I stretch my legs out on the recliner as the music wafts out from the bar, and the sun sparkles across the seemingly endless expanse of pale blue water that surrounds this peaceful island. Hayden is spending ten days with his grand-parents, Adrian is at a conference on the island, and I feel like I have some time to myself for the first time in over two and a half years.
The catamaran trip over here was an unexpected agony. A few minutes into the trip, the boat began to lurch up and down and my stomach started to feel a bit queazy. A few minutes after that, I was circled up on the floor at the back of the boat with a dozen other inflicteds, all of us groaning and clutching motion-sickness bags. The time dragged on, each moment an excruciating mixture of nausea and pain. After an endless expanse of torture, Adrian came to tell me that we would be docking in fifteen minutes. Those fifteen minutes were some of the longest in my life. Even after the boat stopped moving, I couldn’t stop shaking.
However, when I stepped off the boat and lifted my head, I was greeted by the most perfect view of paradise. Circled by a coral reef, and inhabited by over one hundred thousand birds and less than one hundred people, Heron Island soothed my nerves and lifted my spirits.
My days here are delightful. There is the ability to do so much and so little. I have been on a bird walk to discover my avian neighbours and snorkelling to meet the wildlife that surrounds the island. We have gone on midnight strolls around the island to search for mother sea turtles laying eggs, sunset walks to search for turtle hatchlings, and daytime explorations to watch lemon sharks and black-tipped reef sharks hunt schools of hardy head fish in the shallow waters.
I have snuck into a few sessions of the scientific conference, and it is going very well. I am very proud of Adrian, and it is very satisfying to see him in his element, collaborating with other world-class researchers from around the world. Twelve years ago he came to this conference as a PhD student and won the New Investigator’s Prize, now he is here as a professor, watching his own PhD students speaking nervously about their ground-breaking research. I left this field five years ago, and I am astonished by the breakthroughs that have been accomplished, the technical advances, and the immense burden of work that is now expected for a PhD to be granted. Terms like “beta-selection”, “DN3″, and “arrays” still trigger some PTSD, and I am reminded how happy I am to be an an epidemiologist. Though I know that as long as I remain a scientist, all presentations will be followed by applause, and then comments like “a beguiling story, however a note of caution…”, “there are three main problems with your theory…”, and “your model is unable to account for the observations that…”. The scientific community is full of skepticism, but I wouldn’t have it any other way.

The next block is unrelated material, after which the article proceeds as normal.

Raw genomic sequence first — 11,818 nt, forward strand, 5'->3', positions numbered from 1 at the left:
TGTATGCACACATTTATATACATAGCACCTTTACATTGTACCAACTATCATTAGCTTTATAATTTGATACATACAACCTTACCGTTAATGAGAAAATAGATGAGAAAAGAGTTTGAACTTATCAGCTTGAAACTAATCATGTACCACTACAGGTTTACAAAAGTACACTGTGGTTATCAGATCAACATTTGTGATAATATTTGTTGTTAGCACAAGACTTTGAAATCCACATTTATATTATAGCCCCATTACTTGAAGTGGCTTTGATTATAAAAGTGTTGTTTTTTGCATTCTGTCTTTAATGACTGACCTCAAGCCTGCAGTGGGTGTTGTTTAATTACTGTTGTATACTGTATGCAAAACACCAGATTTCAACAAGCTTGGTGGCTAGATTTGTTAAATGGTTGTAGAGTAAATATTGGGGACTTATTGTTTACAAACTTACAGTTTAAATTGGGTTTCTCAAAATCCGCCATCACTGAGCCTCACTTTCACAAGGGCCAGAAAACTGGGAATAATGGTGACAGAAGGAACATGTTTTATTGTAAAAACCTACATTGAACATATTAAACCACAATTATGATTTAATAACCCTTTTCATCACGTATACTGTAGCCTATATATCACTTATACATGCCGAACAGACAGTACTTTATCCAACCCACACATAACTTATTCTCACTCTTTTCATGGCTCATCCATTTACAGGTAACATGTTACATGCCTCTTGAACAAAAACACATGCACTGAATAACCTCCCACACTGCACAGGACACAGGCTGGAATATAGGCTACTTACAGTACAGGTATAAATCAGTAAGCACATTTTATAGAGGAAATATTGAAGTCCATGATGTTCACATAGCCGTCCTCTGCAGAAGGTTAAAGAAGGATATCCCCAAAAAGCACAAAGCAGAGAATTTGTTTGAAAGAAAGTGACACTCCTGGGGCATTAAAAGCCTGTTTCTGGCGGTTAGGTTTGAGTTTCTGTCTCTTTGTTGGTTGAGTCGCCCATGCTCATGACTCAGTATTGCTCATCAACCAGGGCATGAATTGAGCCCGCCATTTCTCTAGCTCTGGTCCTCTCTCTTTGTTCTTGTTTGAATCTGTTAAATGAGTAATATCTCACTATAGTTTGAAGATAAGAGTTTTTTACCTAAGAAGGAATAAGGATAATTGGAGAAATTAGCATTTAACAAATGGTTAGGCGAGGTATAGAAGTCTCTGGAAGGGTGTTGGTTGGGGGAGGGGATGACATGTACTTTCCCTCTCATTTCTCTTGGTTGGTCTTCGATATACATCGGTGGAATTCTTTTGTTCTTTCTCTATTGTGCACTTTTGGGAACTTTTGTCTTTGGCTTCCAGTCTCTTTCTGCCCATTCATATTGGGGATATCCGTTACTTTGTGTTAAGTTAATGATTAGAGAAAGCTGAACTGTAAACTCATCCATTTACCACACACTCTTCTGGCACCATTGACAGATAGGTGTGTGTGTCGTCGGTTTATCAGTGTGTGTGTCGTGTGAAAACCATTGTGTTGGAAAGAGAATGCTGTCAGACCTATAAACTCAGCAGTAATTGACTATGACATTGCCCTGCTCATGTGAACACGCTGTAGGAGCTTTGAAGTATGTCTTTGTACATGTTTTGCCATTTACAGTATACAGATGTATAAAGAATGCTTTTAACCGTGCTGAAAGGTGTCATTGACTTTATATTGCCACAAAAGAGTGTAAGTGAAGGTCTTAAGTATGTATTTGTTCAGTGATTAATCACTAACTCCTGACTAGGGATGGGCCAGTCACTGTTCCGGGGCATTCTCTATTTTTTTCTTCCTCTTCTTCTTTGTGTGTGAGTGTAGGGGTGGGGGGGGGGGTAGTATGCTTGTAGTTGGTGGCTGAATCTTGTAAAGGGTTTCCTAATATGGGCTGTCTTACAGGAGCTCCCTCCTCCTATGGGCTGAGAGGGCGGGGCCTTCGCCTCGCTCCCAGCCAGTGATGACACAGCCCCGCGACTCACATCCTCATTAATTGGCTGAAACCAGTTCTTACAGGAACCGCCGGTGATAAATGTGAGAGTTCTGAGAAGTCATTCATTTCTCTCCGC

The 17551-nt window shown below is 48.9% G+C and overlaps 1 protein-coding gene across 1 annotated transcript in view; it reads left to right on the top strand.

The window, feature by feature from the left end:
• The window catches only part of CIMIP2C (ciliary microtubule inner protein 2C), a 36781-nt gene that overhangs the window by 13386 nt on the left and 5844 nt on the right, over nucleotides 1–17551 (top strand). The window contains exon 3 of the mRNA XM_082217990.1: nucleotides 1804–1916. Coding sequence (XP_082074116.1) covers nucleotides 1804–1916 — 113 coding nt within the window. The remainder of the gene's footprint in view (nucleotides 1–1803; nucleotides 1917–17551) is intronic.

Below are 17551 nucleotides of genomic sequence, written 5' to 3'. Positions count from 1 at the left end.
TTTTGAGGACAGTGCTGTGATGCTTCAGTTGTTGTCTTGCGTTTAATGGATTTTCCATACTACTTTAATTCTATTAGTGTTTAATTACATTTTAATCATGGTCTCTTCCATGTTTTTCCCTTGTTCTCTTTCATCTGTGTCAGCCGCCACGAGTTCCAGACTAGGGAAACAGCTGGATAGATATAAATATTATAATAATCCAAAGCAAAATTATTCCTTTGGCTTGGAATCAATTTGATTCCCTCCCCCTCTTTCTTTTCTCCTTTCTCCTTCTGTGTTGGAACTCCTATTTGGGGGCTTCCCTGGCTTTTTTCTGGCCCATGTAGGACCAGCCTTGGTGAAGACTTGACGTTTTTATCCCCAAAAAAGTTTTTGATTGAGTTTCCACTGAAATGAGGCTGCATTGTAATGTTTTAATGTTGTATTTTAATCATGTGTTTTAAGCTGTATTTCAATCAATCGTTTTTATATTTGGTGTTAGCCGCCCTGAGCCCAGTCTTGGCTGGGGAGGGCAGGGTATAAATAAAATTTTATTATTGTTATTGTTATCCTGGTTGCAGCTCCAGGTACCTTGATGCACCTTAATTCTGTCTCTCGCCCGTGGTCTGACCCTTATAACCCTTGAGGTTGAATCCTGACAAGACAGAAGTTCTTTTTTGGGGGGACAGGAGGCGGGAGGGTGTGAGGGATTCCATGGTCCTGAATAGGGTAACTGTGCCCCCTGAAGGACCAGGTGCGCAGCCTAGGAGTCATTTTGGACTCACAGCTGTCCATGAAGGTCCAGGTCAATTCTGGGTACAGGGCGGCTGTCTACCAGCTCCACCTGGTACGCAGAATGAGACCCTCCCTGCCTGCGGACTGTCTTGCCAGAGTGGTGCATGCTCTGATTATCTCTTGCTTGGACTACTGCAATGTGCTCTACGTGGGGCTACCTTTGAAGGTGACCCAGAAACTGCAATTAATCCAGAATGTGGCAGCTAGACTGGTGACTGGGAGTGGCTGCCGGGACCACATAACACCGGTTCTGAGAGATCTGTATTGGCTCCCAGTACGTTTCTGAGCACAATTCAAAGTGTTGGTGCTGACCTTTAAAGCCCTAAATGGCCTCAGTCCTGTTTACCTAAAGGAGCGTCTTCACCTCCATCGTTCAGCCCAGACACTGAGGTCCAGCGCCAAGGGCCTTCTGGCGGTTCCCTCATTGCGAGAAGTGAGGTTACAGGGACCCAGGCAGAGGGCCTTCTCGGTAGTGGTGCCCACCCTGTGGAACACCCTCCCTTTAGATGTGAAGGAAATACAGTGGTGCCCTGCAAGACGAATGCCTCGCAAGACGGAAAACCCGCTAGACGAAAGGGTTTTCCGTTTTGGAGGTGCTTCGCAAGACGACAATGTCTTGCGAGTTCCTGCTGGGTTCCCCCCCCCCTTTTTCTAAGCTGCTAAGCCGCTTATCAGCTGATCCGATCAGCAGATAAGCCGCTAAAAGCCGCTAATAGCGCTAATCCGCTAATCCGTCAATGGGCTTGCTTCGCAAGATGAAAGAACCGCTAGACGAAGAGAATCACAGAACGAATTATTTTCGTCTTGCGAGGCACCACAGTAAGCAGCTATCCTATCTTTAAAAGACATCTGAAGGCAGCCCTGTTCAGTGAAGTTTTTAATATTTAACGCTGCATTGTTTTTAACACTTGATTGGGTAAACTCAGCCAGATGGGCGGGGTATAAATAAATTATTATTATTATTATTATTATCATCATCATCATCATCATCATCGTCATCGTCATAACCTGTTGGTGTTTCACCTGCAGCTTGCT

The conference takes a four hour break around high tide every day, to ensure that everyone has the chance to enjoy some of the astonishing experiences that this tiny island has to offer. I have seen greater crested terns, black napes terns, rascally buff-banded rails (and their fluff-bottomed offspring), ruddy turnstones, bar-shouldered doves, black nod dies, eastern reef egrets, pacific golden plovers, mutton bird chicks, yellow-footed plovers, and seagulls.
We went snorkelling from the boat, drifting with the current above thousands of glittering schooling fish. I haven’t gone scuba diving for five years, and being back in the water reminded me of what it was like to fly under the ocean, soaring over coral reefs and drifting with the sea turtles. On our way back to the boat, we saw five tiny squidlings swimming in formation. As we approached, they simultaneously let out five clouds of ink, and shot away.
Most nights we circumnavigate the island on foot, searching for turtles. On the first night we found one lone hatchling, lost without the moon, abandoned by all his siblings hours ago. Adrian stood in the water with a torch, guiding the little one down towards the water. He finally slipped into the ocean and swam away. In the morning, we find tracks from adult turtles who have spent the night dragging themselves themselves slowly over the sand to lay their precious eggs in the dunes.